“In short, sir, I expect to see an entirely different state of things at Leaplow. There, when a political adversary is bespattered with mud, your gentle monikinas, doubtless, appease anger by mild soothings of philosophy, tempering zeal by wisdom, and regulating error by apt and unanswerable quotations from that great charter which is based on the eternal and immutable principles of right.”

“Well, Sir John, if you speak in this elocutionary manner in the house,” cried the delighted Noah, “I shall be shy of answering. I doubt, now, if the brigadier himself could repeat all you have just said.”

“I have forgotten to inquire, Mr. Downright, a little about your Leaplow constituency. The suffrage is, beyond question, confined to those members of society who possess a ‘social stake.'”

“Certainly, Sir John, They who live and breathe.”

“Surely none vote but those who possess the money, and houses, and lands of the country?”

“Sir, you are altogether in error; all vote who possess ears, and eyes, and noses, and bobs, and lives, and hopes, and wishes, and feelings, and wants. Wants we conceive to be a much truer test of political fidelity, than possessions.”

“This is novel doctrine, indeed! but it is in direct hostility to the social-stake system.”

“You were never more right, Sir John, as respects your own theory, or never more wrong as respects the truth. In Leaplow we contend– and contend justly–that there is no broader or bolder fallacy than to say that a representation of mere effects, whether in houses, lands, merchandise, or money, is a security for a good government. Property is affected by measures; and the more a monikin has, the greater is the bribe to induce him to consult his own interests, although it should be at the expense of those of everybody else.”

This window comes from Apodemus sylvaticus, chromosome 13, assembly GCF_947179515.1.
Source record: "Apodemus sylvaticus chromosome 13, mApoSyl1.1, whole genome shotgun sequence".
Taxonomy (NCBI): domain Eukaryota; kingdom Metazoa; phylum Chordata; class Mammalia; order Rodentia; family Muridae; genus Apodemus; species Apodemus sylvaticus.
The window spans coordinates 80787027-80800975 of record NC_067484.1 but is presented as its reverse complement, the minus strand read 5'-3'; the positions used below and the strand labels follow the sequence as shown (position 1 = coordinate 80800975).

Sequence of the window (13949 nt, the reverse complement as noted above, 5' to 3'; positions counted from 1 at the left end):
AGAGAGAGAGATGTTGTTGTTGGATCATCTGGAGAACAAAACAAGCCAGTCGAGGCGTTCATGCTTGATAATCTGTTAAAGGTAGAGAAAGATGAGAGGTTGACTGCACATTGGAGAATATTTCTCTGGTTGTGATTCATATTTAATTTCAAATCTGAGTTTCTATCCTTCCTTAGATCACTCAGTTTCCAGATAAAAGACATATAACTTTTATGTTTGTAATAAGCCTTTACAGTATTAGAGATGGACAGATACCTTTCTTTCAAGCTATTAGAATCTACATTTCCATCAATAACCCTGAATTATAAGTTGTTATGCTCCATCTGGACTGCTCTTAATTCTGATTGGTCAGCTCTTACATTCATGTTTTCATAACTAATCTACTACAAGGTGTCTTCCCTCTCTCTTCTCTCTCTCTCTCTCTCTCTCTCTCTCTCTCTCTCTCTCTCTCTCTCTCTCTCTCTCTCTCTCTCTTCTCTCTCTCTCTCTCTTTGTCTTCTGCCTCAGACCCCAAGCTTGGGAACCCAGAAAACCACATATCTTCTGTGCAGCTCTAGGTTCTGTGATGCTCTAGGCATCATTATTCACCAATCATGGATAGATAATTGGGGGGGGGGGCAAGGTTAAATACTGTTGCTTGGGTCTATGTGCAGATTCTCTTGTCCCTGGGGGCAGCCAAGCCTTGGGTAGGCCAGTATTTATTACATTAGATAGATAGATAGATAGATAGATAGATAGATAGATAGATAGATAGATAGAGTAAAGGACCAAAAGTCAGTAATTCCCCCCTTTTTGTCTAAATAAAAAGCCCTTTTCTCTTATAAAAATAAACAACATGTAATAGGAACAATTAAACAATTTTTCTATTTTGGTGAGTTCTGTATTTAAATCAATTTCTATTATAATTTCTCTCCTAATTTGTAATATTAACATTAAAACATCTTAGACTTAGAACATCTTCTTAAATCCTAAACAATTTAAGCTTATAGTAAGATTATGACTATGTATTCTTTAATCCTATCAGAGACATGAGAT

“But, sir, the interest of the community is composed of the aggregate of these interests.”

“Your pardon, Sir John; nothing is composed of it, but the aggregate of the interests of a class. If your government is instituted for their benefit only, your social-stake system is all well enough; but if the object be the general good, you have no choice but to trust its custody to the general keeping. Let us suppose two men–since you happen to be a man, and not a monikin–let us suppose two men perfectly equal in morals, intelligence, public virtue and patriotism, one of whom shall be rich and the other shall have nothing. A crisis arrives in the affairs of their common country, and both are called upon to exercise their franchise, on a question- -as almost all great questions must–that unavoidably will have some influence on property generally. Which would give the most impartial vote–he who, of necessity, must be swayed by his personal interest, or he who has no inducement of the sort to go astray?”

“Certainly he who has nothing to influence him to go wrong. But the question is not fairly put–“

“Your pardon, Sir John–it is put fairly as an abstract question, and one that is to prove a principle. I am glad to hear you say that a man would be apt to decide in this manner; for it shows his identity with a monikin. We hold that all of us are apt to think most of ourselves on such occasions.”